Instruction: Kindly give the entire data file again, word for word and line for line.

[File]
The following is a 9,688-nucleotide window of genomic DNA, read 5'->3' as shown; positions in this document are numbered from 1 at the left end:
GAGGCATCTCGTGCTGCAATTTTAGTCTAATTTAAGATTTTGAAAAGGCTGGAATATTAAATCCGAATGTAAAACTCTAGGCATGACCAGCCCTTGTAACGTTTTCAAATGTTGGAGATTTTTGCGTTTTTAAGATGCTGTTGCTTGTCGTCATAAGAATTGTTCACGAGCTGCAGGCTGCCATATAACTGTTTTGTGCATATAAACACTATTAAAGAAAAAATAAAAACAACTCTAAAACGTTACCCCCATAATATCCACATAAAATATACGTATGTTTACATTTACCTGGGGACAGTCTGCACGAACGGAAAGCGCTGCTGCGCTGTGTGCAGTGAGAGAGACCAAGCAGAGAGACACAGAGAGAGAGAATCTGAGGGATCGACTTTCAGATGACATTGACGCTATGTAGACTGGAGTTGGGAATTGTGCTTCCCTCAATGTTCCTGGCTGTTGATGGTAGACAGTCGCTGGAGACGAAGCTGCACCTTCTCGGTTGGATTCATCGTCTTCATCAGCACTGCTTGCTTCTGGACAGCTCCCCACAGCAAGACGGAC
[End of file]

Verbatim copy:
The following is a 9,688-nucleotide window of genomic DNA, read 5'->3' as shown; positions in this document are numbered from 1 at the left end:
GAGGCATCTCGTGCTGCAATTTTAGTCTAATTTAAGATTTTGAAAAGGCTGGAATATTAAATCCGAATGTAAAACTCTAGGCATGACCAGCCCTTGTAACGTTTTCAAATGTTGGAGATTTTTGCGTTTTTAAGATGCTGTTGCTTGTCGTCATAAGAATTGTTCACGAGCTGCAGGCTGCCATATAACTGTTTTGTGCATATAAACACTATTAAAGAAAAAATAAAAACAACTCTAAAACGTTACCCCCATAATATCCACATAAAATATACGTATGTTTACATTTACCTGGGGACAGTCTGCACGAACGGAAAGCGCTGCTGCGCTGTGTGCAGTGAGAGAGACCAAGCAGAGAGACACAGAGAGAGAGAATCTGAGGGATCGACTTTCAGATGACATTGACGCTATGTAGACTGGAGTTGGGAATTGTGCTTCCCTCAATGTTCCTGGCTGTTGATGGTAGACAGTCGCTGGAGACGAAGCTGCACCTTCTCGGTTGGATTCATCGTCTTCATCAGCACTGCTTGCTTCTGGACAGCTCCCCACAGCAAGACGGAC